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British Blogger Raises Awkward Questions on Russia's Role in Ukraine

People look at the remains of a rocket shell on a street in the town of Kramatorsk, eastern Ukraine, Feb. 10, 2015.

It was not an unusual evening for war blogger Eliot Higgins.

As he was rocking his infant son to sleep in his bedroom in the English city of Leicester, Higgins, who has written in-depth reports on the conflict in eastern Ukraine, was engaging in an online war of words with a pro-Kremlin blogger over Twitter.

This time he and his Bellingcat project, funded by fans and supporters, were being accused of taking money from Kyiv to produce some of his hardest-hitting work, which has riled pro-Kremlin separatists and those in Moscow who support them.

Multi-tasking while on baby duty, Higgins called his detractor a “deluded idiot” and signed off on that night in late January.

“I was just killing time while I got my [then] two-month-old fast asleep ... gotta wait 30 minutes just to be sure at this point, so I just sit around waiting. This kills time nicely,” he told Reuters.

Higgins first came to prominence while blogging on Syria's civil war under the pseudonym 'Brown Moses', an activity he started as a hobby in 2012 around the time he was laid off.

Using techniques based on satellite imagery and social networks, he was among the first to identify new foreign weapons, mainly Chinese-made, that were reaching the Syrian rebels. After a chemical weapons attack in Damascus in August 2013, he located footage of the suspected warheads within hours.

More recently Bellingcat, which brings together “seven or eight” volunteers and other contributors, has investigated some of the most sensitive episodes in the Ukraine conflict, where Moscow rejects what NATO says is overwhelming evidence that it has intervened with troops and tanks to back the separatist rebels.

Downed plane

When a Malaysian airliner was shot down over rebel-held Ukrainian territory on July 17 last year, killing all 298 people on board, Bellingcat used open Internet-based resources to identify what it said was a BUK missile system supplied to the rebels from Russia. It found that after the attack, the launcher returned to Russia, minus one of its missiles.

Russia itself has said the plane was likely shot down by Ukraine's military. Most of the passengers were from the Netherlands, which is still investigating the incident.

A Bellingcat report published last week analyzed three artillery attacks and the more than 1,300 craters they left behind in eastern Ukraine to come to the conclusion that Ukrainian troops were fired at from inside Russia.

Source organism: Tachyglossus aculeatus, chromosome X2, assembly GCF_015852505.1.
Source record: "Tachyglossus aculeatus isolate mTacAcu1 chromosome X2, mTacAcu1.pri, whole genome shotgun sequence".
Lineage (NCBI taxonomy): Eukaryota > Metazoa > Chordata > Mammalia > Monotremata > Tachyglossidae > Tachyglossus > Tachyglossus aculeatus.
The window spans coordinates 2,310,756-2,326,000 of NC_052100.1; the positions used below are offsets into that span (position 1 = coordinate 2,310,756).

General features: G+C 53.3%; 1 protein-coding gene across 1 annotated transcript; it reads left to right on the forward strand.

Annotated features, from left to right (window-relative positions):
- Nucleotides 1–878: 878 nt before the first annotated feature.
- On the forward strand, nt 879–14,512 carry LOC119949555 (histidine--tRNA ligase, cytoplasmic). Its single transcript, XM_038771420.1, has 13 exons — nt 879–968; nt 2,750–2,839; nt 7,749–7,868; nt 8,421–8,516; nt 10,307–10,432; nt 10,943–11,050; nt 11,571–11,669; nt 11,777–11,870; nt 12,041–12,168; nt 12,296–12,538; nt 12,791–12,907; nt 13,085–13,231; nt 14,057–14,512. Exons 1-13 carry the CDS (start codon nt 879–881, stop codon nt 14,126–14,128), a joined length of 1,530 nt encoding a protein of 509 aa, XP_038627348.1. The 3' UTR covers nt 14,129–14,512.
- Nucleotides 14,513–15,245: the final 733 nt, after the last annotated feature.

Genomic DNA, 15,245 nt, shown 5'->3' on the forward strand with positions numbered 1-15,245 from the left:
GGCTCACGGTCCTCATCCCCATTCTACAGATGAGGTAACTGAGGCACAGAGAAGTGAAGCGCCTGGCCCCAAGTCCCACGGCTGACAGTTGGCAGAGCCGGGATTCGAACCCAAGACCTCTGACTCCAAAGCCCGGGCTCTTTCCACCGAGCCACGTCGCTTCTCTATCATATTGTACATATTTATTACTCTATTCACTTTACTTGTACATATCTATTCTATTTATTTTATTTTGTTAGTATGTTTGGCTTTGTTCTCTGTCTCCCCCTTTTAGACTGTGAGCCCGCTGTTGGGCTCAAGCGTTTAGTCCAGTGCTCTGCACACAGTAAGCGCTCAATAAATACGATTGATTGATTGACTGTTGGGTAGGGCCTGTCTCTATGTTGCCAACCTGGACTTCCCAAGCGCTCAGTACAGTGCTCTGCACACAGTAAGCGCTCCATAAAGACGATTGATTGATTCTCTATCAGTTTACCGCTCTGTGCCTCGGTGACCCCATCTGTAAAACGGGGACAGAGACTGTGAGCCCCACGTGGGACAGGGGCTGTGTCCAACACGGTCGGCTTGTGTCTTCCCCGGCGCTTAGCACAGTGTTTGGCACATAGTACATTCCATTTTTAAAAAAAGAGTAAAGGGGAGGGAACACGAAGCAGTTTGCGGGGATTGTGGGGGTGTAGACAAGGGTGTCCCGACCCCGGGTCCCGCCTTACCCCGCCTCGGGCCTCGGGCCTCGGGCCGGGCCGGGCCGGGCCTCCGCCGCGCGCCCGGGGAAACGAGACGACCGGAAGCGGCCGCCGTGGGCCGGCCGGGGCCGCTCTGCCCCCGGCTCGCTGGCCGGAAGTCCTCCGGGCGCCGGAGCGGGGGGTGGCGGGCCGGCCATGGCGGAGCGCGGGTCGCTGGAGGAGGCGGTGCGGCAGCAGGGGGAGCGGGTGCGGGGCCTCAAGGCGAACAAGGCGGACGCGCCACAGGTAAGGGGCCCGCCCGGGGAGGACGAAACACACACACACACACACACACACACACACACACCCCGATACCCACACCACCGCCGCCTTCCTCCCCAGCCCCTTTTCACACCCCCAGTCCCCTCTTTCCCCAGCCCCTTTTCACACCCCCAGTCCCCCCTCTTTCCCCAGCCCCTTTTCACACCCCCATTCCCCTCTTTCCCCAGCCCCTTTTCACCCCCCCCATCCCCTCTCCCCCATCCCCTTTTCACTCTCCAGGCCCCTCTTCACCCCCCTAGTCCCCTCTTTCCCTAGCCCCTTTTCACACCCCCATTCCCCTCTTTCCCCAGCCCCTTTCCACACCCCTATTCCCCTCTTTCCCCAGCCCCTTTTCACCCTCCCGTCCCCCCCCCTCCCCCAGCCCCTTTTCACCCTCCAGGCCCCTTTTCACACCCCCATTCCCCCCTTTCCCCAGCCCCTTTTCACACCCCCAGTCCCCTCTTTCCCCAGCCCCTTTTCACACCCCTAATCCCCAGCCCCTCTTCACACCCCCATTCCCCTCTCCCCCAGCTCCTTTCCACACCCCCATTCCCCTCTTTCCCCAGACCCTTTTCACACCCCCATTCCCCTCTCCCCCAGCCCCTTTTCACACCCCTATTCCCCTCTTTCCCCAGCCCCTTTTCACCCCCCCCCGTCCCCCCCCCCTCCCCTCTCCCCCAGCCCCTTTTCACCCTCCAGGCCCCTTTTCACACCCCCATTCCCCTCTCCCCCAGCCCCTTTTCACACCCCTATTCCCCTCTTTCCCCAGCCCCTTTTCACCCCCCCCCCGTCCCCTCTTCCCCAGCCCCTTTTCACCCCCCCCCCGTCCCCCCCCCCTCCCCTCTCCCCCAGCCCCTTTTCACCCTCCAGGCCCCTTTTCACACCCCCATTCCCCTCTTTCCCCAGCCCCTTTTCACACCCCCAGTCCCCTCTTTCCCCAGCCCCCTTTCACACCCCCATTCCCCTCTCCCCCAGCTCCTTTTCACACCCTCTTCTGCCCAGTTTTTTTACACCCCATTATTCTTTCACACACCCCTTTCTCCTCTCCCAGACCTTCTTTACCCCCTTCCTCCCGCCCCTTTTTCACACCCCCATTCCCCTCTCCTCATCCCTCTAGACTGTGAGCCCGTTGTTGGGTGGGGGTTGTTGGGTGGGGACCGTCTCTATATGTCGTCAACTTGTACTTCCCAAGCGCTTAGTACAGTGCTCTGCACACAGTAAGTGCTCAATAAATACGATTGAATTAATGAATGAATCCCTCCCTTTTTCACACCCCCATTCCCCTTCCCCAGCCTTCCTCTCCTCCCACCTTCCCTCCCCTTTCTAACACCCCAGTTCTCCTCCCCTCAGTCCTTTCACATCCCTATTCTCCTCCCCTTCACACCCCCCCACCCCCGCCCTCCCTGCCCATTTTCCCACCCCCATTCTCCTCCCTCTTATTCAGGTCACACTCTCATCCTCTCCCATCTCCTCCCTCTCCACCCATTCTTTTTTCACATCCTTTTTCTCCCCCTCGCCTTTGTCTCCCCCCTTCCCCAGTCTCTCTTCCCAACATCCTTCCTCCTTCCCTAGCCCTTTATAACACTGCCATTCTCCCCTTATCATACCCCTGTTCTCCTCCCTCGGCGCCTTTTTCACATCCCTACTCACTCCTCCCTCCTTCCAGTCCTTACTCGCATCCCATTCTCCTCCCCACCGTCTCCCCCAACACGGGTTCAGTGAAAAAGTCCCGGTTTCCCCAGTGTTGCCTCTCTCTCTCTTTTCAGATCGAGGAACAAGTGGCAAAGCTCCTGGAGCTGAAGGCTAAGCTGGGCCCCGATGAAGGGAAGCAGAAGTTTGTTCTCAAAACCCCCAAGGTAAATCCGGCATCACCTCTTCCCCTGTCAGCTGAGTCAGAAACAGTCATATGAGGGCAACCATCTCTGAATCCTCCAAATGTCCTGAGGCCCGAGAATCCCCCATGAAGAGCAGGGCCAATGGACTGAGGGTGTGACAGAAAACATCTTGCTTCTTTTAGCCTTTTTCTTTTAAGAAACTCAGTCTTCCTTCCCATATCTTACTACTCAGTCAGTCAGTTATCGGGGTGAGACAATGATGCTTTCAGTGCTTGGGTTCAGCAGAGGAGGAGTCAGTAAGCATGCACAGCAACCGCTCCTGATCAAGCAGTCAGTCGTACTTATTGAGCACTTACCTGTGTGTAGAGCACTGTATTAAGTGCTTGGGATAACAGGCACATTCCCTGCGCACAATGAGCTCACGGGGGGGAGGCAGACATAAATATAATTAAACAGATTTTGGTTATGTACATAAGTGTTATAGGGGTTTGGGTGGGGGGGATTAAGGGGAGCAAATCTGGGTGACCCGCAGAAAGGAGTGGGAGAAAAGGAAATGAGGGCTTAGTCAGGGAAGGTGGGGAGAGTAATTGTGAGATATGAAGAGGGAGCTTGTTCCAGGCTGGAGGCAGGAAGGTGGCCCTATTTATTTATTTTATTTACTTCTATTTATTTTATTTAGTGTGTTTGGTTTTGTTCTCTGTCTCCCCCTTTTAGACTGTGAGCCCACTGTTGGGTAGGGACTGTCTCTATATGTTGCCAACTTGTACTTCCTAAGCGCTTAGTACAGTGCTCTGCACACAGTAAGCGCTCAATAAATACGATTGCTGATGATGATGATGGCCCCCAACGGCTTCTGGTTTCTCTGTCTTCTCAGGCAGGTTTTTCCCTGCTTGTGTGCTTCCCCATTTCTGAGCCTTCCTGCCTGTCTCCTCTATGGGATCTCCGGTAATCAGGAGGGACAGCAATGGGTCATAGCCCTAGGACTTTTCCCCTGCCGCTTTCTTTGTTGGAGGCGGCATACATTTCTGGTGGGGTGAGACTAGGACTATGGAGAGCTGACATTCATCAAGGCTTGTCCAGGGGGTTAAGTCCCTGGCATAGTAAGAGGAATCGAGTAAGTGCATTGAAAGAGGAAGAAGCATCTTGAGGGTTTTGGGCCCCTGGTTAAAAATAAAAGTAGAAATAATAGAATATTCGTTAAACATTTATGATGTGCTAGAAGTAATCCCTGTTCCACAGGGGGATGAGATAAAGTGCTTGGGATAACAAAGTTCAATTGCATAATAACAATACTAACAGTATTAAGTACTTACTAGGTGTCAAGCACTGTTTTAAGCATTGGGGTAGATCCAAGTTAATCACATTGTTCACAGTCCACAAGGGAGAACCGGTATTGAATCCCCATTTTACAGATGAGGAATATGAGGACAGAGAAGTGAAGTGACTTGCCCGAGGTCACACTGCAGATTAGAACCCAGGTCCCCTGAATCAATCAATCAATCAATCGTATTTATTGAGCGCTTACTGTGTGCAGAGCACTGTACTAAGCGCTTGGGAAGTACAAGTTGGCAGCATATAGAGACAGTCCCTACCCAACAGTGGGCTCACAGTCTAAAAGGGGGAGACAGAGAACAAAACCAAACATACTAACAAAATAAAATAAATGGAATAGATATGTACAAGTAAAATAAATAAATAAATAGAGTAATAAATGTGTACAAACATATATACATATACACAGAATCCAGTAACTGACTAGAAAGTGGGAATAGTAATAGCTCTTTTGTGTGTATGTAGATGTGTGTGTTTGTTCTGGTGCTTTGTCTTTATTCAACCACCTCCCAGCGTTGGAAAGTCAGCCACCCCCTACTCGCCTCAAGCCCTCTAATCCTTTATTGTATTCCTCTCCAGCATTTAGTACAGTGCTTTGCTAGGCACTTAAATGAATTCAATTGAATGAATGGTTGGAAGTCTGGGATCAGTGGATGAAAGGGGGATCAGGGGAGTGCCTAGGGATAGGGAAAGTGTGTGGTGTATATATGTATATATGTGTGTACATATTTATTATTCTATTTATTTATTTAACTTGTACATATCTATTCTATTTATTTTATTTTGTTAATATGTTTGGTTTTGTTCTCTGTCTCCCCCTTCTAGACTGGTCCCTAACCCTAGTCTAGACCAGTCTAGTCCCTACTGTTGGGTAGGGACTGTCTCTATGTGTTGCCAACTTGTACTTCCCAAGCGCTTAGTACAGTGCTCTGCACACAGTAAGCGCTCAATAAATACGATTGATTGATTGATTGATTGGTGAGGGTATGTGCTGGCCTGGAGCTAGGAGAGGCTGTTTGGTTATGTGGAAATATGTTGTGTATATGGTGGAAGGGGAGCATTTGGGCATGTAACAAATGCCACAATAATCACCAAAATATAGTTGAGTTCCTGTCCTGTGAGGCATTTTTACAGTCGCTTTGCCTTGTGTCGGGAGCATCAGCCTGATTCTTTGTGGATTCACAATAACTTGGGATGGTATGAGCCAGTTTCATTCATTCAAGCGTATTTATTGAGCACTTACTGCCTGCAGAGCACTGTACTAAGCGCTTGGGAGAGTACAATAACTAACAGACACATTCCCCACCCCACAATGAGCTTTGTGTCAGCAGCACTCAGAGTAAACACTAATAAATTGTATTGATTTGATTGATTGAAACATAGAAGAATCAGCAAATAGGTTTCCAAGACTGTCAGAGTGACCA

“Every time we did one of these sites, they always pointed back to sites inside Russia with a pretty small margin of error,” said Higgins.

Russia denies being a party to the conflict in eastern Ukraine, and Higgins' controversial findings and methods have made him an object of scorn for pro-Russia commentators. Days after last week's report came out, the pro-Kremlin Sputnik media outlet suggested he had ties to the CIA.

Taking on critics

Higgins, 35, enjoys engaging with his detractors online and stands behind his techniques, which rely among other things on satellite imagery of weapons craters and the tracks left by military vehicles, as well as U.S. army manuals on artillery.

He says he is working now on getting his methodology peer-reviewed so it can be taught more widely.

“That's something we want to teach students. It's great because it combines satellite mapping, image analysis, geo-location, social media investigation,” he said.

That may help silence some of the online criticism of his lack of military experience or on-the-ground verification.

Vasily Kashin, of the Moscow-based defense think tank CAST, says Higgins' research may not take account of cluster bombs from which smaller munitions can fall on separate trajectories.

He also casts doubt on images that Bellingcat says are tracks left on the ground by Russian military vehicles and weapons systems, saying some are impossible to distinguish.

Still, Higgins is confident his method is watertight and will continue to be used to study conflict in the future, perhaps even providing a basis for investigating war crimes.

“There's a huge amount left to explore,” he said.